All of the Toronto players and staff are shown in front of what was Canada’s flag at the time, commonly known as the Canadian Red Ensign. That flag was replaced the following year amid great national debate. The Maple Leafs appearing among the first 20 cards in the set feature portrait photos while the majority of those from cards 61 to 78 are full-length poses with the exception of coach Punch Imlach, who has a much more casual look in his second card compared to being formal for the first. The team checklist is a strong one loaded up with Hall of Fame members like Tim Horton, Frank Mahovlich, George Armstrong, Allan Stanley, Dick Duff, Bob Pulford, Johnny Bower, and Red Kelly. Throw in some fan favorites like Eddie Shack, Bob Nevin, Bob Baun, and Carl Brewer and it’s tough to find a true common card among them. Even backup goalie Don Simmons’ 1963-64 Parkhurst cards are popular with collectors to this day.
Next up, we have the mighty Montreal Canadiens. A team on the cusp of returning to Stanley Cup glory, it was adjusting well to life after Maurice Richard and there are 19 players featured along with coach Toe Blake. All of the big names are here like Jean Beliveau, Bernie “Boom Boom” Geoffrion, and Henri Richard in addition to key contributors like Claude Provost, Ralph Backstrom, J.C. Tremblay, and Bobby Rousseau that were part of the Quiet Dynasty teams which won four Stanley Cups between 1964-65 and 1968-69. The design on these cards is simple, with multiple horizontal bars that come in several color combinations.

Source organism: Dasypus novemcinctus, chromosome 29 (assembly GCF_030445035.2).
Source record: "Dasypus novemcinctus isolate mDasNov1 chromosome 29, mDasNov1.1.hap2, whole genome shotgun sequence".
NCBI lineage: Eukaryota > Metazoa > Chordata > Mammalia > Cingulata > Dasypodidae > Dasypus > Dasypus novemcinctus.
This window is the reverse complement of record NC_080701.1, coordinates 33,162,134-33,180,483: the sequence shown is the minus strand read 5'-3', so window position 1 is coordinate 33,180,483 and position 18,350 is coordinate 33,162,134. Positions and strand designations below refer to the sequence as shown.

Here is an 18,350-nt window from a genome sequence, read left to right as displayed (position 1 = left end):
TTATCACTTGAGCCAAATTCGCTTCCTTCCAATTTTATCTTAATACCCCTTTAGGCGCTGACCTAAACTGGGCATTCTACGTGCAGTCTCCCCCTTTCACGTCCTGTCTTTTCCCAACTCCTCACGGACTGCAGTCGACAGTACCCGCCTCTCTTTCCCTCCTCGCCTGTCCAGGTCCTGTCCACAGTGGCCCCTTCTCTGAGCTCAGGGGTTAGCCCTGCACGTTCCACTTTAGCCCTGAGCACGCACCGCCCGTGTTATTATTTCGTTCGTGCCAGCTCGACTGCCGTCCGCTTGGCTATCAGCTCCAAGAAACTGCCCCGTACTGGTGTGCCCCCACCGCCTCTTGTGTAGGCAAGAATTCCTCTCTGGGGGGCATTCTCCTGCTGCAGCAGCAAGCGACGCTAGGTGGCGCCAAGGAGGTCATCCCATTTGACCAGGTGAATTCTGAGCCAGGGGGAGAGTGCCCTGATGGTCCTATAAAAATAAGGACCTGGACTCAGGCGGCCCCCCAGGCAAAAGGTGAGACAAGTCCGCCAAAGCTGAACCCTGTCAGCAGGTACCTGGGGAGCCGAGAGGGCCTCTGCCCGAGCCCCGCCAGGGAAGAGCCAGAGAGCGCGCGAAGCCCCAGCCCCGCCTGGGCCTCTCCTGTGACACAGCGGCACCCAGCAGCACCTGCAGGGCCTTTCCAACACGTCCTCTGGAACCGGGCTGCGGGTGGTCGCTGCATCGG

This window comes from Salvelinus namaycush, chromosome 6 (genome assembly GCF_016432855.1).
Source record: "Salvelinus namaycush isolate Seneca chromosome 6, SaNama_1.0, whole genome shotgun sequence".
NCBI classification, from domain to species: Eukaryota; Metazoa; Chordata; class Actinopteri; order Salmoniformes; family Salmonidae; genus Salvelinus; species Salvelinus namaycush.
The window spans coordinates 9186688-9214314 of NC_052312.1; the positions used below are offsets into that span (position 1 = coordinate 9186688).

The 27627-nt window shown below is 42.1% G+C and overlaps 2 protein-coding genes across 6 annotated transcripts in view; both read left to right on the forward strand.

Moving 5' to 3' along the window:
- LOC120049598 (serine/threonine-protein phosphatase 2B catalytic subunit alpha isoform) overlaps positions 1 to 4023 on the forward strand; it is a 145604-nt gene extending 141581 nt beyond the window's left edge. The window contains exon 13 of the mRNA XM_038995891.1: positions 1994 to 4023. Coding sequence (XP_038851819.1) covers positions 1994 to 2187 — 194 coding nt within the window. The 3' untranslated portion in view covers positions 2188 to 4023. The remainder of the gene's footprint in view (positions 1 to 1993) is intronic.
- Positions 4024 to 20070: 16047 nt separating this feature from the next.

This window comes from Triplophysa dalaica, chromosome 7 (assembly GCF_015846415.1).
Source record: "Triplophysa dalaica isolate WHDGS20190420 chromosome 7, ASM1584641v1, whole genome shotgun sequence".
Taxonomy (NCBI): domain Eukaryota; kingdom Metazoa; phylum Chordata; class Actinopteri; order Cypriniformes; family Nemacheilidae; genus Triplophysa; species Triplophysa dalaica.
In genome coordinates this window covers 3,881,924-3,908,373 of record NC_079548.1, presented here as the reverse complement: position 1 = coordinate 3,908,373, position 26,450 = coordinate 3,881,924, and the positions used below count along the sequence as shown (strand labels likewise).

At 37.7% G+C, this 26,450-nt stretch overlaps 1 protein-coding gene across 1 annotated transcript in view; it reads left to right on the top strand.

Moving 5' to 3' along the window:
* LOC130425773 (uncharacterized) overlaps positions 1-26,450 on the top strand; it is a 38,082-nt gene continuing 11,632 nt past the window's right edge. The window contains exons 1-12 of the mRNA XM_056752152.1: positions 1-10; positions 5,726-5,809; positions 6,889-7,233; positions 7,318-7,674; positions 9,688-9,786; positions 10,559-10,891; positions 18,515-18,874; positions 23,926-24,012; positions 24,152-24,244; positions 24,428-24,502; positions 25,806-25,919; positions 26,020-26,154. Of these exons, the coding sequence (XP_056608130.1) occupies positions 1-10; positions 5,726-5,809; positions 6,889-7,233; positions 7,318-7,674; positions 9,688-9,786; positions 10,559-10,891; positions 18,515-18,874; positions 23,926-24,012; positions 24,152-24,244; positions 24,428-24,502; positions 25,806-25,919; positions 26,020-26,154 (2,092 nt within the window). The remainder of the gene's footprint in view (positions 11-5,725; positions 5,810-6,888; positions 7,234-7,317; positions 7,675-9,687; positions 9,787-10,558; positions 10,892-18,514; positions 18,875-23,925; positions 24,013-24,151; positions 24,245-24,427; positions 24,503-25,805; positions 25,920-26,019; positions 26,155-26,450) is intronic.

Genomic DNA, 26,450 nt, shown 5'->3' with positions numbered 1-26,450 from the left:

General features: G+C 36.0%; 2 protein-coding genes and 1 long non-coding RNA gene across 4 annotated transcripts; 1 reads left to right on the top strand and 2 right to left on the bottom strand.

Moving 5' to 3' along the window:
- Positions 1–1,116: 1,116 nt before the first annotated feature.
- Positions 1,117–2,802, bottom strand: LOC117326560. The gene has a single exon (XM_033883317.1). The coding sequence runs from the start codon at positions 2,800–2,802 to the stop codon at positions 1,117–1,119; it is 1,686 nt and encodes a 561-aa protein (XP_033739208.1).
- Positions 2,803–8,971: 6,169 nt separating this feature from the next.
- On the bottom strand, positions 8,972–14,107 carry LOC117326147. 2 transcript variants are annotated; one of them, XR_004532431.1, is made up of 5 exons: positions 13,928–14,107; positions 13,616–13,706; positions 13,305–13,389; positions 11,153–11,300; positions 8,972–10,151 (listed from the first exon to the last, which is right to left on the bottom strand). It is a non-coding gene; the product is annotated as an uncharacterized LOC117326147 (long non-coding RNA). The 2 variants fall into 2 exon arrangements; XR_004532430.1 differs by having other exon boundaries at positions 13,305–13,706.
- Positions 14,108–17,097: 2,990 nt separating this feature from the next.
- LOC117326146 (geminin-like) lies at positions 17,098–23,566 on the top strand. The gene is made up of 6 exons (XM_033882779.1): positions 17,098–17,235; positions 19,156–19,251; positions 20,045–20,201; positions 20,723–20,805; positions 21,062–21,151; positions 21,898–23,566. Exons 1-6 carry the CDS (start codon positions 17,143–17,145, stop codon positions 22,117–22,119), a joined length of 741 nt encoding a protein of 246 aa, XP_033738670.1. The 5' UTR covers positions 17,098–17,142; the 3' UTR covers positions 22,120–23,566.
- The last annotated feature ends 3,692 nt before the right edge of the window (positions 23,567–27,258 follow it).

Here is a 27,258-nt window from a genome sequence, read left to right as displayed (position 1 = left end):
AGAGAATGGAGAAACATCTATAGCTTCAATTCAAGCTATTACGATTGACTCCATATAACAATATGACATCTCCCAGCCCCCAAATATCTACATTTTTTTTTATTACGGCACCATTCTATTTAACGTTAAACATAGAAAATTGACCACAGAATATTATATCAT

The Detroit Red Wings cards are arguably some of the nicest hockey cards ever made. With the American flag flowing behind each player, the look is classic and the one everyone wants is naturally that of Gordie Howe. The card is one of the most iconic in the hobby, but the reality is that most of the Red Wings cards look fantastic as well. On top of Mr. Hockey, the set has additional Red Wings that just happen to be Hall of Famers in Terry Sawchuk, Alex Delvecchio, Norm Ullman, Marcel Pronovost, and Bill Gadsby.
Strong Rookie Class
After a few seasons where Parkhurst sets did not have superstar-level rookie cards (Keon in 1961-62 is by far the best from 1958-59 to 1962-63), the final Parkie collection does manage to at least have some strong ones – even if only one is a Hall of Fame member at this point. The Maple Leafs did have the NHL’s Calder Trophy winner for 1962-63 in the form of hard-rock defender Kent Douglas along with the previously-mentioned MacMillan.